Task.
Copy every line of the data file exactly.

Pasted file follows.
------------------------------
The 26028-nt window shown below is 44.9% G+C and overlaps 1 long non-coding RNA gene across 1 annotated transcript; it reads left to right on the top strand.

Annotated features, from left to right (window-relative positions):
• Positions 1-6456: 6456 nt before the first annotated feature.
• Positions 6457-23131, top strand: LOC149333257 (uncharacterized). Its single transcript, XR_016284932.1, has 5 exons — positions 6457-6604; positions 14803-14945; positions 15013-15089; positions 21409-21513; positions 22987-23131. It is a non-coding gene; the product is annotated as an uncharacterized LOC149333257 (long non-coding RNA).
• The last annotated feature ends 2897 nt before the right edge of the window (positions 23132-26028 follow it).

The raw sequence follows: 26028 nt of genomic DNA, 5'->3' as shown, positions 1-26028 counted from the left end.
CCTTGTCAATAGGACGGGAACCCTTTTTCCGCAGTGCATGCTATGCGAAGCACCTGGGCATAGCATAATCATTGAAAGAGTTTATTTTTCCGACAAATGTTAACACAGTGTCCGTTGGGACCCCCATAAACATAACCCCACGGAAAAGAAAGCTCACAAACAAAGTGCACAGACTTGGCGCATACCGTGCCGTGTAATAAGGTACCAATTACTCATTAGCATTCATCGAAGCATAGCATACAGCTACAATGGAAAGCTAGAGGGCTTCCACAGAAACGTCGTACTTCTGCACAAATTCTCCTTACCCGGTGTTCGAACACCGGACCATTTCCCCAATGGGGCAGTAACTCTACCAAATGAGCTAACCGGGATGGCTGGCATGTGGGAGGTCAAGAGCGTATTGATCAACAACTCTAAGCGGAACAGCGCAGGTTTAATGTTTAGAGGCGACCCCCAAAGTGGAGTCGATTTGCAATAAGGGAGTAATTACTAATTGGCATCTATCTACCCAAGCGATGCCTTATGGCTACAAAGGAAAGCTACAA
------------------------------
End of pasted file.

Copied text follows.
The 26028-nt window shown below is 44.9% G+C and overlaps 1 long non-coding RNA gene across 1 annotated transcript; it reads left to right on the top strand.

Annotated features, from left to right (window-relative positions):
• Positions 1-6456: 6456 nt before the first annotated feature.
• Positions 6457-23131, top strand: LOC149333257 (uncharacterized). Its single transcript, XR_016284932.1, has 5 exons — positions 6457-6604; positions 14803-14945; positions 15013-15089; positions 21409-21513; positions 22987-23131. It is a non-coding gene; the product is annotated as an uncharacterized LOC149333257 (long non-coding RNA).
• The last annotated feature ends 2897 nt before the right edge of the window (positions 23132-26028 follow it).

The raw sequence follows: 26028 nt of genomic DNA, 5'->3' as shown, positions 1-26028 counted from the left end.
CCTTGTCAATAGGACGGGAACCCTTTTTCCGCAGTGCATGCTATGCGAAGCACCTGGGCATAGCATAATCATTGAAAGAGTTTATTTTTCCGACAAATGTTAACACAGTGTCCGTTGGGACCCCCATAAACATAACCCCACGGAAAAGAAAGCTCACAAACAAAGTGCACAGACTTGGCGCATACCGTGCCGTGTAATAAGGTACCAATTACTCATTAGCATTCATCGAAGCATAGCATACAGCTACAATGGAAAGCTAGAGGGCTTCCACAGAAACGTCGTACTTCTGCACAAATTCTCCTTACCCGGTGTTCGAACACCGGACCATTTCCCCAATGGGGCAGTAACTCTACCAAATGAGCTAACCGGGATGGCTGGCATGTGGGAGGTCAAGAGCGTATTGATCAACAACTCTAAGCGGAACAGCGCAGGTTTAATGTTTAGAGGCGACCCCCAAAGTGGAGTCGATTTGCAATAAGGGAGTAATTACTAATTGGCATCTATCTACCCAAGCGATGCCTTATGGCTACAAAGGAAAGCTACAA